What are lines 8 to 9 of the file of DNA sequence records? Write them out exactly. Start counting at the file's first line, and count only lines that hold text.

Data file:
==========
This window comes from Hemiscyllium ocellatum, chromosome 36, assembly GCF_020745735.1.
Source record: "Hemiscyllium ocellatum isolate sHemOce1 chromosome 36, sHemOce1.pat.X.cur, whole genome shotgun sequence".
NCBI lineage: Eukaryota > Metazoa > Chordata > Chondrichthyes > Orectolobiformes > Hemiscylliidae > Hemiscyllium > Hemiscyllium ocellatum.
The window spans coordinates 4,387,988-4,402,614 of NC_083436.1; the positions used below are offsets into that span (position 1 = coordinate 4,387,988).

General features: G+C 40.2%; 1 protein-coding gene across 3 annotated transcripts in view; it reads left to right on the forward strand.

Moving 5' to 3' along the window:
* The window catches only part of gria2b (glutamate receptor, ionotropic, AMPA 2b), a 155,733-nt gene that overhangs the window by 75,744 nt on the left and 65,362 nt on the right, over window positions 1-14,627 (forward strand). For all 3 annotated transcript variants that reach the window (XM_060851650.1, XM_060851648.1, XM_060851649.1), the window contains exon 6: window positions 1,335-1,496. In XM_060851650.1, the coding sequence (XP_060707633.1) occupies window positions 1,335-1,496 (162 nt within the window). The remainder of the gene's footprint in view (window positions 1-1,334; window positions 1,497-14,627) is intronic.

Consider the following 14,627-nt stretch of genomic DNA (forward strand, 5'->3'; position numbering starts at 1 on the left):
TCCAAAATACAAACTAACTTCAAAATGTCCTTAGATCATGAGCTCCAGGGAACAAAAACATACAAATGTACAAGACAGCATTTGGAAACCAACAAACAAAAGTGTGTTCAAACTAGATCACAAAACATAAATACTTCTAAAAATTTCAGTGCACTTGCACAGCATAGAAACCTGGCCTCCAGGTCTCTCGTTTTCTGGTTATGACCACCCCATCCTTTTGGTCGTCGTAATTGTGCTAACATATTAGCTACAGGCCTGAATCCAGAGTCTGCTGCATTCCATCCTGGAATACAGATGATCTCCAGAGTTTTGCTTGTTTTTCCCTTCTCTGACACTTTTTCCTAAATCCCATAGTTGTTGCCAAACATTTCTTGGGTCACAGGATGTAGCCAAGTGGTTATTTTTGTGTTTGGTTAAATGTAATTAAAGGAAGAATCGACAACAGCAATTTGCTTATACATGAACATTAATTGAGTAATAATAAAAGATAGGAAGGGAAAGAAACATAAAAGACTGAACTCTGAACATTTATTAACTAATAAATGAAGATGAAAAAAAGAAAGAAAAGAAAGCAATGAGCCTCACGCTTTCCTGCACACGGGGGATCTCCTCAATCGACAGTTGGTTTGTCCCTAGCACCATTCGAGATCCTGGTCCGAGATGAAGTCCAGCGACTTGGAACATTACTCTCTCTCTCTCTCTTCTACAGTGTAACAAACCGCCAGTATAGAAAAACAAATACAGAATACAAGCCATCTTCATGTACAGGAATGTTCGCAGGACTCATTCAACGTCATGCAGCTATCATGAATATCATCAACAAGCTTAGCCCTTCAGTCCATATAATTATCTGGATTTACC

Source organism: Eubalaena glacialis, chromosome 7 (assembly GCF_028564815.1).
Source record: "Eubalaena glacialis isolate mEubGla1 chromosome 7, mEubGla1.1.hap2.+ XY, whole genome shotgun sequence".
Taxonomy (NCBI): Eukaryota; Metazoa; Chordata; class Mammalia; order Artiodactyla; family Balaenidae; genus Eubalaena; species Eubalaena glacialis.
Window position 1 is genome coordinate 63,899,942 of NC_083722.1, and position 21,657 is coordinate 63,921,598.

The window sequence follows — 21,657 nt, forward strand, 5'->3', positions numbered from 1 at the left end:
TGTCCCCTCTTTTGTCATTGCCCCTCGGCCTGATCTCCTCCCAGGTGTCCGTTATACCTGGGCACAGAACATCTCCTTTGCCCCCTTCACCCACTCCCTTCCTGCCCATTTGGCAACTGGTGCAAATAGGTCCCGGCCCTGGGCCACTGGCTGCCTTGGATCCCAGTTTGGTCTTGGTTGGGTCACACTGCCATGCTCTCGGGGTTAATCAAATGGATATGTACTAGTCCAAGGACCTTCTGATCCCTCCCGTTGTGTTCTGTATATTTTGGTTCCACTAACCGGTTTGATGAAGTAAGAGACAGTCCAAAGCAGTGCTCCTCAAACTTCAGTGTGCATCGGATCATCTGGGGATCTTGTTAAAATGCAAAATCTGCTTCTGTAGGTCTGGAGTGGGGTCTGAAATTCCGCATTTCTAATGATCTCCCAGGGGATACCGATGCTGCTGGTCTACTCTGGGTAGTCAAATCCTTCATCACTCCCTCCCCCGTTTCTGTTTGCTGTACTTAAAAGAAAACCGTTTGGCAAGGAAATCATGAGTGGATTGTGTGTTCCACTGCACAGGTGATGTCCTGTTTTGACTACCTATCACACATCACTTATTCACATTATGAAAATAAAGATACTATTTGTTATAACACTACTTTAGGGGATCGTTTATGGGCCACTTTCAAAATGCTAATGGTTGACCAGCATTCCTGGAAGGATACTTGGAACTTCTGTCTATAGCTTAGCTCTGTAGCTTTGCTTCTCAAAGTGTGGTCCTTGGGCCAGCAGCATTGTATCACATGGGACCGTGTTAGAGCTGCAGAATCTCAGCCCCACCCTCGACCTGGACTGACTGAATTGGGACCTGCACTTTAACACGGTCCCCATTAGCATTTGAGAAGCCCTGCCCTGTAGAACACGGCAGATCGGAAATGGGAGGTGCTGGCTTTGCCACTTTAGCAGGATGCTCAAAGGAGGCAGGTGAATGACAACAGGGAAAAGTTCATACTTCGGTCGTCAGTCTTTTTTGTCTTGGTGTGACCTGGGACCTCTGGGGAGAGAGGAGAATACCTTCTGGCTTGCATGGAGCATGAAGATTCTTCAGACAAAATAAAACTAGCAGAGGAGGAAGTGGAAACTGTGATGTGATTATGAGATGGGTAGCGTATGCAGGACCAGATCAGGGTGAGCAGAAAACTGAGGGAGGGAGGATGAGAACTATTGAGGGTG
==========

Consider the following 14,627-nt stretch of genomic DNA (forward strand, 5'->3'; position numbering starts at 1 on the left):
TCCAAAATACAAACTAACTTCAAAATGTCCTTAGATCATGAGCTCCAGGGAACAAAAACATACAAATGTACAAGACAGCATTTGGAAACCAACAAACAAAAGTGTGTTCAAACTAGATCACAAAACATAAATACTTCTAAAAATTTCAGTGCACTTGCACAGCATAGAAACCTGGCCTCCAGGTCTCTCGTTTTCTGGTTATGACCACCCCATCCTTTTGGTCGTCGTAATTGTGCTAACATATTAGCTACAGGCCTGAATCCAGAGTCTGCTGCATTCCATCCTGGAATACAGATGATCTCCAGAGTTTTGCTTGTTTTTCCCTTCTCTGACACTTTTTCCTAAATCCCATAGTTGTTGCCAAACATTTCTTGGGTCACAGGATGTAGCCAAGTGGTTATTTTTGTGTTTGGTTAAATGTAATTAAAGGAAGAATCGACAACAGCAATTTGCTTATACATGAACATTAATTGAGTAATAATAAAAGATAGGAAGGGAAAGAAACATAAAAGACTGAACTCTGAACATTTATTAACTAATAAATGAAGATGAAAAAAAGAAAGAAAAGAAAGCAATGAGCCTCACGCTTTCCTGCACACGGGGGATCTCCTCAATCGACAGTTGGTTTGTCCCTAGCACCATTCGAGATCCTGGTCCGAGATGAAGTCCAGCGACTTGGAACATTACTCTCTCTCTCTCTCTTCTACAGTGTAACAAACCGCCAGTATAGAAAAACAAATACAGAATACAAGCCATCTTCATGTACAGGAATGTTCGCAGGACTCATTCAACGTCATGCAGCTATCATGAATATCATCAACAAGCTTAGCCCTTCAGTCCATATAATTATCTGGATTTACC